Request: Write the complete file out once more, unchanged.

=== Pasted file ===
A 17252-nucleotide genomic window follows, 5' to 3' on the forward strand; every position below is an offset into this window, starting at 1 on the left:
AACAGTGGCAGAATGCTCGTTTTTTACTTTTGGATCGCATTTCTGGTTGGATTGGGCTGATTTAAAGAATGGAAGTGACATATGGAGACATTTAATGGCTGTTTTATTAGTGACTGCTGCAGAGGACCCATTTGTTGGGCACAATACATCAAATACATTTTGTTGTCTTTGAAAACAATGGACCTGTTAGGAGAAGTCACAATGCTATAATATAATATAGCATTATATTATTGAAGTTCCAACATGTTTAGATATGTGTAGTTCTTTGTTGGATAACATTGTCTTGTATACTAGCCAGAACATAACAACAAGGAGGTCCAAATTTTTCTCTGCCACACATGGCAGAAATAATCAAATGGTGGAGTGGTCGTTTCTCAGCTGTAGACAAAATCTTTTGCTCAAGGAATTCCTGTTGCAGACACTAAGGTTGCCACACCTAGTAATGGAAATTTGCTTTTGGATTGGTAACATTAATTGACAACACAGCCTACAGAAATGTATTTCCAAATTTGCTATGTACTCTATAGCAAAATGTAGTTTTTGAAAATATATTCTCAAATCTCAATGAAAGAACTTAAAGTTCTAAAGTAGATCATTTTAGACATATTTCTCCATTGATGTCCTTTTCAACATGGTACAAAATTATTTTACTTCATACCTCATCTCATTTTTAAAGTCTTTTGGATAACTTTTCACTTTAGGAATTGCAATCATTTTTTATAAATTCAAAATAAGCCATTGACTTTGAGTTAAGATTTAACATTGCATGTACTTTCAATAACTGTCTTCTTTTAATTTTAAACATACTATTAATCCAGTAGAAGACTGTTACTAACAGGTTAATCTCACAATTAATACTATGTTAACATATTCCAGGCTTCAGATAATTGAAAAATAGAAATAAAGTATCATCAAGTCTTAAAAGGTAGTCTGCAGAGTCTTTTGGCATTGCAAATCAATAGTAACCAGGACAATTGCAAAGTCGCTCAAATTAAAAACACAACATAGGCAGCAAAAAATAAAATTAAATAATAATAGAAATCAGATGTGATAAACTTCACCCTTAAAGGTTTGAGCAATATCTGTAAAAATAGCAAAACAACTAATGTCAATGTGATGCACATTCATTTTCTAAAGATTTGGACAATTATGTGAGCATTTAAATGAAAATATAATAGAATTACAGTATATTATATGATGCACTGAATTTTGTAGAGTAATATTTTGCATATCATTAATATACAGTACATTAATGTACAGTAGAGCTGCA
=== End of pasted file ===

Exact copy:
A 17252-nucleotide genomic window follows, 5' to 3' on the forward strand; every position below is an offset into this window, starting at 1 on the left:
AACAGTGGCAGAATGCTCGTTTTTTACTTTTGGATCGCATTTCTGGTTGGATTGGGCTGATTTAAAGAATGGAAGTGACATATGGAGACATTTAATGGCTGTTTTATTAGTGACTGCTGCAGAGGACCCATTTGTTGGGCACAATACATCAAATACATTTTGTTGTCTTTGAAAACAATGGACCTGTTAGGAGAAGTCACAATGCTATAATATAATATAGCATTATATTATTGAAGTTCCAACATGTTTAGATATGTGTAGTTCTTTGTTGGATAACATTGTCTTGTATACTAGCCAGAACATAACAACAAGGAGGTCCAAATTTTTCTCTGCCACACATGGCAGAAATAATCAAATGGTGGAGTGGTCGTTTCTCAGCTGTAGACAAAATCTTTTGCTCAAGGAATTCCTGTTGCAGACACTAAGGTTGCCACACCTAGTAATGGAAATTTGCTTTTGGATTGGTAACATTAATTGACAACACAGCCTACAGAAATGTATTTCCAAATTTGCTATGTACTCTATAGCAAAATGTAGTTTTTGAAAATATATTCTCAAATCTCAATGAAAGAACTTAAAGTTCTAAAGTAGATCATTTTAGACATATTTCTCCATTGATGTCCTTTTCAACATGGTACAAAATTATTTTACTTCATACCTCATCTCATTTTTAAAGTCTTTTGGATAACTTTTCACTTTAGGAATTGCAATCATTTTTTATAAATTCAAAATAAGCCATTGACTTTGAGTTAAGATTTAACATTGCATGTACTTTCAATAACTGTCTTCTTTTAATTTTAAACATACTATTAATCCAGTAGAAGACTGTTACTAACAGGTTAATCTCACAATTAATACTATGTTAACATATTCCAGGCTTCAGATAATTGAAAAATAGAAATAAAGTATCATCAAGTCTTAAAAGGTAGTCTGCAGAGTCTTTTGGCATTGCAAATCAATAGTAACCAGGACAATTGCAAAGTCGCTCAAATTAAAAACACAACATAGGCAGCAAAAAATAAAATTAAATAATAATAGAAATCAGATGTGATAAACTTCACCCTTAAAGGTTTGAGCAATATCTGTAAAAATAGCAAAACAACTAATGTCAATGTGATGCACATTCATTTTCTAAAGATTTGGACAATTATGTGAGCATTTAAATGAAAATATAATAGAATTACAGTATATTATATGATGCACTGAATTTTGTAGAGTAATATTTTGCATATCATTAATATACAGTACATTAATGTACAGTAGAGCTGCA